It is hard to imagine how good or great this journey will be. But with great China, this pilgrimage journey will also be great (and cool).

Wednesday, May 17, 2006

Gastroliterary 40: Lamb Specialty

Lamb Specialty restaurant is located at the money mountain of Genting. Previously, Coffee Terrace and The Olive was introduced and now Lamb Specialty restaurant has been added to the list.

This place does not only serves good lamb dishes but also other hearty Chinese dishes like orange flavoured fried chicken, fried vegetables that uses fresh ingredients. Prices are reasonable at about RM20 per person considering that they bring in the central Asian cuisine theme for some unique tasting.

Saturday, May 13, 2006

Gastroliterary 39: French Creperie

Creperie, a restuarant which introduces Brittany treasures to Thomson. Brittany, France is famous for their food, and crepes is the main attraction over here.Crepes's cost range from $3.50 to $11, depending on choice of accompaning toppings, which can be considered quite costly for a dessert. The crepes that are made from wheat flour, are being made fresh by a French chef. This aroma can spread through this tiny shop that sits less than 20 people.

The taste in quite refreshing, especially when one has not eaten a real crepe before. The assumption that this place serves real crepes is probably a valid one and in Singapore, it is really hard to find one the serves the real thing. There are many combination of toppings and the one with the goat's cheese is quite a match. Goat's cheese eaten plain is thick, heavy and pungent, but along with the crepe, it is wonderful.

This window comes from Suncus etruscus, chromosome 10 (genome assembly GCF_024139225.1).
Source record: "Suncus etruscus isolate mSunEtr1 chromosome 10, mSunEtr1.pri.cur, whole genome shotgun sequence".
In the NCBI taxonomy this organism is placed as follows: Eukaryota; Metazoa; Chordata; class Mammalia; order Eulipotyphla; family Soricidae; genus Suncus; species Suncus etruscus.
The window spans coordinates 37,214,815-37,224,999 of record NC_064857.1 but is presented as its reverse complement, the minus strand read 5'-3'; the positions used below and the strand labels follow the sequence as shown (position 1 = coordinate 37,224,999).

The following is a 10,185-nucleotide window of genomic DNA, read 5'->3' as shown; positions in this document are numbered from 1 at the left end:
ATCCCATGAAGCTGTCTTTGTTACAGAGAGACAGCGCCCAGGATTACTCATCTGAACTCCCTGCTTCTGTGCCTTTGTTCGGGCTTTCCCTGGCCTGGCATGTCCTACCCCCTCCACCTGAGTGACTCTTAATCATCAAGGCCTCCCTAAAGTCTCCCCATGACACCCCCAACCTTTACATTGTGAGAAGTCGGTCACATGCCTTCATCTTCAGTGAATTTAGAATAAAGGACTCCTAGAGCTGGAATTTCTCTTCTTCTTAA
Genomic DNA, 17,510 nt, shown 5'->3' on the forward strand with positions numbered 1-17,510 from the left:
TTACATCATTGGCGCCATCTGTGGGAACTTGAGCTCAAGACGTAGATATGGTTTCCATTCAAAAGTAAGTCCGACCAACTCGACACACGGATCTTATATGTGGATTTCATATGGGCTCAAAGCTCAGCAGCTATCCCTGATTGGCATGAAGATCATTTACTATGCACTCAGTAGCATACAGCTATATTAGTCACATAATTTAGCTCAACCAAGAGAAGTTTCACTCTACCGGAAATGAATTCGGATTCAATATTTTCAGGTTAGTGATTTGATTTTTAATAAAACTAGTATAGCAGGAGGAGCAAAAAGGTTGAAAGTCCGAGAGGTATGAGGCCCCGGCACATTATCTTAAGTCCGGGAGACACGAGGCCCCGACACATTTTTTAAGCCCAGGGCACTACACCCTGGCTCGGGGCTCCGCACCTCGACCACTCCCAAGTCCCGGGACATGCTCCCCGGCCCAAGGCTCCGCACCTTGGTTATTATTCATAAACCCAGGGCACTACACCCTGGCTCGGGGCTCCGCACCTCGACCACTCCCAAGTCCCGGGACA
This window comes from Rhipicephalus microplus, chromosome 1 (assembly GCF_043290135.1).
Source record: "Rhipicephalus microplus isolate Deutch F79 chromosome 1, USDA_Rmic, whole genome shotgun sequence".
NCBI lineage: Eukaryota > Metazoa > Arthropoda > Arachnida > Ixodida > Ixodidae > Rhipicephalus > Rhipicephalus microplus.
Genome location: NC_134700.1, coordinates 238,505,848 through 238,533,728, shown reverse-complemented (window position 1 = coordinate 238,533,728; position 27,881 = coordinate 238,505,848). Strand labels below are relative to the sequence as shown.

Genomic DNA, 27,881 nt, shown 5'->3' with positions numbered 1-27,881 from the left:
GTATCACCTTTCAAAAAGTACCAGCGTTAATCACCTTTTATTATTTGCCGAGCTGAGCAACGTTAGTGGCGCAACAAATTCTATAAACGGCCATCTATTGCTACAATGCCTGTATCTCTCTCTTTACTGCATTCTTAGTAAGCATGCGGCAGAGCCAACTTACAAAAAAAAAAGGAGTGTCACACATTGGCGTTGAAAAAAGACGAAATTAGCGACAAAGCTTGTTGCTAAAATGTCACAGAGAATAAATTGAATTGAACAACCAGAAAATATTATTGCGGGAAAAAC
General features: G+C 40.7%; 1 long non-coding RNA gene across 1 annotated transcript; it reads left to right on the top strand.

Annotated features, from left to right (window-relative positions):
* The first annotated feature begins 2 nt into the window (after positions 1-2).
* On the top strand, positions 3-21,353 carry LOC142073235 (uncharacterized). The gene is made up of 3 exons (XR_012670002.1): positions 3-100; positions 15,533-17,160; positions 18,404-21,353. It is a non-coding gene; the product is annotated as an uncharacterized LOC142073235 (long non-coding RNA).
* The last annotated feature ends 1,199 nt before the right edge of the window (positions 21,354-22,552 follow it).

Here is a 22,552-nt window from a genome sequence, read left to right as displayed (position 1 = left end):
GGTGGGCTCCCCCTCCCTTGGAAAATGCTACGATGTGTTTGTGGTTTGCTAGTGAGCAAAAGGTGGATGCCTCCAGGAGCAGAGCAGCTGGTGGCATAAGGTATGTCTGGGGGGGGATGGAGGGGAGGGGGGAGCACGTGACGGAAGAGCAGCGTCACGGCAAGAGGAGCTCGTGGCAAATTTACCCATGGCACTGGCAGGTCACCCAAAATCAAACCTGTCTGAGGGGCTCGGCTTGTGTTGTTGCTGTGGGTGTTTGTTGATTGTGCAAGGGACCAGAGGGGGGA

Other than French food, one most interesting experience is that one can probably experience French snob here. There are many signs telling customers how to behave. There is this reminder that customers are to switch their cellphones to silent mode, and at the kitchen counter, it tells the customer that this is not an ordering counter, and on the menu, they advise customers that they should order their desserts only after the main course and that having different combinations of toppings would incur additional costs. On one's way to the the toilet, there is a newspaper article about how customers should also help so that Singapore's service standard can be improved. And no customers are allowed to take any photographs unless they seek permission to do so. Lastly, there is a policy such that the minimum charge per head in this cafe is $10. So if one is here to enjoy the food or French snob, the charge is a minimum of $10. Ironically, with so much signs that gave this place a snobbish image, they do provide personalized service such as advising customers how they should approach the food and the people serving there do seem quite polite.

A very French cafe in a small area. Experience French food and culture here, except for the scenic streetwalks while dining al fresco in France. Be prepared that one's haughtiness, even if one is an elite, will have take on a secondary role in this place.
Food: 7.5
Service: 7
Ambience: 7
Overall: 7

Wednesday, May 10, 2006

Gastroliterary 38: Korean experience at Auntie Kim's

A Korean restaurant in Thomson Road brings Korean food close to the heartlanders. And of course, this is perhaps one of the better ways to fulfil one's Koreanophile's desires, where such craze is diffusing into the Singapore society.

Friendly service starts at the door. The Korean atmosphere is quickly set in; the waiters and waitresses are dressed very presentably, with the waitresses in in seemingly Korean dresses, and some even look Korean.

Service: 8
It is quite a comfortable place to be in except that the leg's space is cramped like a ride on an economy carrier because of the barbeque station in the middle of every table.

Ambience: 7.5